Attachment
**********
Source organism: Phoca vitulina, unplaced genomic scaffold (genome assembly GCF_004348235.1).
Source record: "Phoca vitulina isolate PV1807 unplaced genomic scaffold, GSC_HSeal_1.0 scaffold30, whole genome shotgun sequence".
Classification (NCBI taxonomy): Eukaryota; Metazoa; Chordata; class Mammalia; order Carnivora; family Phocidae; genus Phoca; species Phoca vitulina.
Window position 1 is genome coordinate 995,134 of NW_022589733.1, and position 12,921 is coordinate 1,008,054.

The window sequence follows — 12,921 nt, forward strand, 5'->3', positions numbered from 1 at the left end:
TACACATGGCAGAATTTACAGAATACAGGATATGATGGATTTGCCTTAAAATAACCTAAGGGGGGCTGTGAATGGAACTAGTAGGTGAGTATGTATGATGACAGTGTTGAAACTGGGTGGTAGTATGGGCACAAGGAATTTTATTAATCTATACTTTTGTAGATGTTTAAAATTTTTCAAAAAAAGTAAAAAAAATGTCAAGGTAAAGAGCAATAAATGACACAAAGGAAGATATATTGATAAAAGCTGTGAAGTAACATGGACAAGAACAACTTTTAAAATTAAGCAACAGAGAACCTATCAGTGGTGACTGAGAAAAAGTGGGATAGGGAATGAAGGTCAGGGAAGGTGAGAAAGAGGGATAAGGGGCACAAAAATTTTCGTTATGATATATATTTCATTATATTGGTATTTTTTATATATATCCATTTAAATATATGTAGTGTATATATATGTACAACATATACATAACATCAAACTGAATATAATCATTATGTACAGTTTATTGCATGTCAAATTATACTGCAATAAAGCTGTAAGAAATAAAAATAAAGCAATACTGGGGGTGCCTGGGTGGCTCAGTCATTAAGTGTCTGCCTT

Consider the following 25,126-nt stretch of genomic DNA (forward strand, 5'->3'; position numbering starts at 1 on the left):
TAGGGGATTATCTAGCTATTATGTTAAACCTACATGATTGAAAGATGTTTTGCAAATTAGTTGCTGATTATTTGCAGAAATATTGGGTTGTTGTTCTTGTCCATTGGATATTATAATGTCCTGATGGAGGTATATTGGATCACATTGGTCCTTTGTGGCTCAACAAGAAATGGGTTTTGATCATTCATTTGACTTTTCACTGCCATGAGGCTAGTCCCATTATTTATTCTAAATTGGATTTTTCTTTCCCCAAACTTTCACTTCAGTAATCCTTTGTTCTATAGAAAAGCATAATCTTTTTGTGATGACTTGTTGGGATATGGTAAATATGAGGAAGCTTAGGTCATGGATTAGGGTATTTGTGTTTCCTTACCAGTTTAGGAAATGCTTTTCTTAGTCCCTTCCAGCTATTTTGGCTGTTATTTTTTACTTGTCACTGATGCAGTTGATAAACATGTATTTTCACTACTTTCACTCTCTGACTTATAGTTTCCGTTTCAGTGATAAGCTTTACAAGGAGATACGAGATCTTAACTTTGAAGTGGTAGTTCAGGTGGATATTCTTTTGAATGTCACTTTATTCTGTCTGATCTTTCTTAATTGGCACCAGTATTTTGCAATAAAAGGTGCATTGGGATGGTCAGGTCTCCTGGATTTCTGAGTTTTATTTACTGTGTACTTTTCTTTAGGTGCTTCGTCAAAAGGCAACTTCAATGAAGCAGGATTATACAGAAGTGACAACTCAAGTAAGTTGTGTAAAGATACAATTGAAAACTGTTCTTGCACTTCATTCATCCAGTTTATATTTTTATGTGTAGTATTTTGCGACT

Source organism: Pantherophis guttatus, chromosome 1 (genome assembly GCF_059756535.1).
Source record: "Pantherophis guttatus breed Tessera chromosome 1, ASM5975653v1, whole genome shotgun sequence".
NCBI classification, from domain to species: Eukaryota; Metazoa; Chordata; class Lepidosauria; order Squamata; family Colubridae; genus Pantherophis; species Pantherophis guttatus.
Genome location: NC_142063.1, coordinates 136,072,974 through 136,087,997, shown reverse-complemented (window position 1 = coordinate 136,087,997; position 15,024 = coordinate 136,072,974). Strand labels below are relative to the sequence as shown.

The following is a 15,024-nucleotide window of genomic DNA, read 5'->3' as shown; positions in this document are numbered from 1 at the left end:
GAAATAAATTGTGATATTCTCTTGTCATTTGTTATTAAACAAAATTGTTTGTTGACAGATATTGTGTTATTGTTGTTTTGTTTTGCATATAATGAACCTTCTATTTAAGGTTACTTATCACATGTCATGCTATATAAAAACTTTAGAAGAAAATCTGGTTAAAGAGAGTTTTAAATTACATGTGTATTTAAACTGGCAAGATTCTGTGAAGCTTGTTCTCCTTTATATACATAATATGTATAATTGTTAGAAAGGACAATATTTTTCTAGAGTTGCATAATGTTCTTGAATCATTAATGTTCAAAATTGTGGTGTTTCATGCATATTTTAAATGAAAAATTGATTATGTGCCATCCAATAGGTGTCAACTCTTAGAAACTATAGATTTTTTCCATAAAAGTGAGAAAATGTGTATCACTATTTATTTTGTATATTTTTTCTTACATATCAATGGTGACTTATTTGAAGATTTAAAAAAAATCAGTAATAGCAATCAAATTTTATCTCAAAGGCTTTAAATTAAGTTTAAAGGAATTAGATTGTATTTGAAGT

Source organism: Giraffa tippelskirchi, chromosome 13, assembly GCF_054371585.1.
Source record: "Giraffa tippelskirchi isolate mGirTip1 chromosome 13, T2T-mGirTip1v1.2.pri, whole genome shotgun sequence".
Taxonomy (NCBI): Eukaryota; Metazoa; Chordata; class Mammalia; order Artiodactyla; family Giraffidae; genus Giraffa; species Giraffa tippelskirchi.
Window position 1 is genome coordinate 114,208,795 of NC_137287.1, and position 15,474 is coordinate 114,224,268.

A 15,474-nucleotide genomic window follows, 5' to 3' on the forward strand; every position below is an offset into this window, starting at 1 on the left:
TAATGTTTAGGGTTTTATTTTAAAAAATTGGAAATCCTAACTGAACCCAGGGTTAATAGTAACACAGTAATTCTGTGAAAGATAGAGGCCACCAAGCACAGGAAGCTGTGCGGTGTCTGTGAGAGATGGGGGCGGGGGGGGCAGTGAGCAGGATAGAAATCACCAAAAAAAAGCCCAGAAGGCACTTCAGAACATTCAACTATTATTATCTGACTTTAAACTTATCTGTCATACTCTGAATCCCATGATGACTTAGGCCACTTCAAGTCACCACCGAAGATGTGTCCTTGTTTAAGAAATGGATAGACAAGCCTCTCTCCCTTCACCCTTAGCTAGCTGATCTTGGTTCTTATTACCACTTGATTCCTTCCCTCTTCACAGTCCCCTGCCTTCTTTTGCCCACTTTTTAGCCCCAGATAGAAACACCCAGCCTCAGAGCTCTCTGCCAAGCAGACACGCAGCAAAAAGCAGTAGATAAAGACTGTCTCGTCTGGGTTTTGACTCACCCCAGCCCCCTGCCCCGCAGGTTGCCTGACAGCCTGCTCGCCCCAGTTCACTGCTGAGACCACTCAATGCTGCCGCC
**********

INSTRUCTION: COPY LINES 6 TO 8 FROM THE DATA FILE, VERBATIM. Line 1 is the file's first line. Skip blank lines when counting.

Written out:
TACACATGGCAGAATTTACAGAATACAGGATATGATGGATTTGCCTTAAAATAACCTAAGGGGGGCTGTGAATGGAACTAGTAGGTGAGTATGTATGATGACAGTGTTGAAACTGGGTGGTAGTATGGGCACAAGGAATTTTATTAATCTATACTTTTGTAGATGTTTAAAATTTTTCAAAAAAAGTAAAAAAAATGTCAAGGTAAAGAGCAATAAATGACACAAAGGAAGATATATTGATAAAAGCTGTGAAGTAACATGGACAAGAACAACTTTTAAAATTAAGCAACAGAGAACCTATCAGTGGTGACTGAGAAAAAGTGGGATAGGGAATGAAGGTCAGGGAAGGTGAGAAAGAGGGATAAGGGGCACAAAAATTTTCGTTATGATATATATTTCATTATATTGGTATTTTTTATATATATCCATTTAAATATATGTAGTGTATATATATGTACAACATATACATAACATCAAACTGAATATAATCATTATGTACAGTTTATTGCATGTCAAATTATACTGCAATAAAGCTGTAAGAAATAAAAATAAAGCAATACTGGGGGTGCCTGGGTGGCTCAGTCATTAAGTGTCTGCCTT

Consider the following 25,126-nt stretch of genomic DNA (forward strand, 5'->3'; position numbering starts at 1 on the left):
TAGGGGATTATCTAGCTATTATGTTAAACCTACATGATTGAAAGATGTTTTGCAAATTAGTTGCTGATTATTTGCAGAAATATTGGGTTGTTGTTCTTGTCCATTGGATATTATAATGTCCTGATGGAGGTATATTGGATCACATTGGTCCTTTGTGGCTCAACAAGAAATGGGTTTTGATCATTCATTTGACTTTTCACTGCCATGAGGCTAGTCCCATTATTTATTCTAAATTGGATTTTTCTTTCCCCAAACTTTCACTTCAGTAATCCTTTGTTCTATAGAAAAGCATAATCTTTTTGTGATGACTTGTTGGGATATGGTAAATATGAGGAAGCTTAGGTCATGGATTAGGGTATTTGTGTTTCCTTACCAGTTTAGGAAATGCTTTTCTTAGTCCCTTCCAGCTATTTTGGCTGTTATTTTTTACTTGTCACTGATGCAGTTGATAAACATGTATTTTCACTACTTTCACTCTCTGACTTATAGTTTCCGTTTCAGTGATAAGCTTTACAAGGAGATACGAGATCTTAACTTTGAAGTGGTAGTTCAGGTGGATATTCTTTTGAATGTCACTTTATTCTGTCTGATCTTTCTTAATTGGCACCAGTATTTTGCAATAAAAGGTGCATTGGGATGGTCAGGTCTCCTGGATTTCTGAGTTTTATTTACTGTGTACTTTTCTTTAGGTGCTTCGTCAAAAGGCAACTTCAATGAAGCAGGATTATACAGAAGTGACAACTCAAGTAAGTTGTGTAAAGATACAATTGAAAACTGTTCTTGCACTTCATTCATCCAGTTTATATTTTTATGTGTAGTATTTTGCGACT